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Chidobe Awuzie is Vital to the Success of the Secondary

When you get drafted by the Dallas Cowboys, you’re immediately put under the NFL’s biggest microscope. Many have and will continue to crack under that pressure, don’t count on Chidobe Awuzie being one of those guys.

Going into his senior year at Colorado in 2016, he was coming off his best collegiate season. Tallying 90 tackles (78 solo), 4 sacks (a program record for defensive backs), 2 interceptions, 10 pass breakups and an unreal 13 tackles for loss. Impressive enough to earn him second-team All-Pac-12 honors.

He would find himself on the Jim Thorpe watchlist, given to the nations best defensive back, as well as a spot on the Nagurski watchlist, given to the nations best defensive player. He finished strong with 60 tackles (48 solo), 4 sacks, 1 interception, 12 pass breakups, and 2 forced fumbles, as well as another second team All-Pac-12 selection.

When the 2017 draft rolled around, he wasn’t as coveted as other corners such as Ohio State’s Marshon Lattimore, Alabama’s Marlon Humphrey or LSU’s Tre’Davious White, much to the delight of the Cowboys draft room. His ability to play both corner or the nickel position had the organization salivating when the 60th pick in round 2 came about, and his card was turned in. Not to mention, the now infamous announcement of his selection by Cowboys great Drew Pearson in Philadelphia no doubt put more eyes on the teams newest corner.

Going into his rookie campaign he would battle for a starting spot against Orlando Scandrick, Nolan Carroll, Jourdan Lewis, and Anthony Brown. It didn’t start off well though, because he would miss most of training camp with hamstring and ankle injuries, putting him fourth on the cornerback depth chart.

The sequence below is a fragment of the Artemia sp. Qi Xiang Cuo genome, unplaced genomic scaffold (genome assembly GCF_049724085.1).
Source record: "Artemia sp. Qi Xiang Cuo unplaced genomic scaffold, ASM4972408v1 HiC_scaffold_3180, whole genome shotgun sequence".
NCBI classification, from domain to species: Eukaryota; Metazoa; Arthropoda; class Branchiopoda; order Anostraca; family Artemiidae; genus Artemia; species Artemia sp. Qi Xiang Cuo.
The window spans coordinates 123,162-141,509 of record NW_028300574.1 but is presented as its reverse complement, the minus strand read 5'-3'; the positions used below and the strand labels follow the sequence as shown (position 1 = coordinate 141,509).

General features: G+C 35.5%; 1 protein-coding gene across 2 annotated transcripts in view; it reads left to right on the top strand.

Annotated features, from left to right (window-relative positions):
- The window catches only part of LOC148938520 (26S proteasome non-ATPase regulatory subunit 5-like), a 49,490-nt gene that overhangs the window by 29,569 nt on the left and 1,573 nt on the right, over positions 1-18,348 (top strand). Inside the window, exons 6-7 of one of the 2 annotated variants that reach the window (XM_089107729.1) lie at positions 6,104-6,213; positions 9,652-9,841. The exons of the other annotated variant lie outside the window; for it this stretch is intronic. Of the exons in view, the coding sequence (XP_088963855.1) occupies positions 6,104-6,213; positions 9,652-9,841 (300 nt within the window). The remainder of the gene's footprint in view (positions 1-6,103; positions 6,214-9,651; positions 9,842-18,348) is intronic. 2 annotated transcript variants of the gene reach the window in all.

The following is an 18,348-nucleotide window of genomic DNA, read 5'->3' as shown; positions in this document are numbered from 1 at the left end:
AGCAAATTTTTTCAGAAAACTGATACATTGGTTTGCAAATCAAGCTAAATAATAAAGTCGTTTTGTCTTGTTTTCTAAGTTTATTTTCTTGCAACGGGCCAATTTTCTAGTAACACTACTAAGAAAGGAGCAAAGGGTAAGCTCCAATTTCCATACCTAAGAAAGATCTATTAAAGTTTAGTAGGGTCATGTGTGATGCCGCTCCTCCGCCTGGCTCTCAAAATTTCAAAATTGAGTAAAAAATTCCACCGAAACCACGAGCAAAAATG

By week 2 he earned his first start against the Broncos but injured his hamstring which sidelined him for the next two weeks. After returning against the Packers, he would re-injure his hamstring and miss the next 4 games. The season would end on a high note, however, as Awuzie supplanted Anthony Brown as a starter for the final 5 games. Giving him all the confidence needed heading into year two.

2018 saw Awuzie start 14 of the 15 games he played in, missing the only one due to an ankle injury. His production, much like his availability, went up tremendously, increasing his tackles from 25 his rookie year to 71, and his pass breakups from 7 to 11. Cementing him as the team’s second corner opposite All-Pro Byron Jones, which moved Anthony Brown to be the units nickel corner.

As the new season approaches, an all to familiar roadblock stands in Awuzie’s way of reaching his full potential, injuries. Currently, he’s dealing with a hip flexor that will sideline him for a while. Definitely, something to monitor considering he’s had several injuries already during his short career. His health is paramount to having the Cowboys defense remain a top 10 unit in 2019.

There’s no shortage of talent when it comes to Chidobe Awuzie. Sure tackler, excellent ball skills, speed, and a high motor, he has it all. Experience is the best teacher, and his 2018 season proved that, as his numbers went north substantially. All that’s left now is hopefully getting the injury woes under control. Once that’s done, I have no doubt he’ll continue to earn his nickname, “Chido Clamps”.

What do you think?

Matthew Lenix

Written by Matthew Lenix

I write dope stuff about the Dallas Cowboys and what not.

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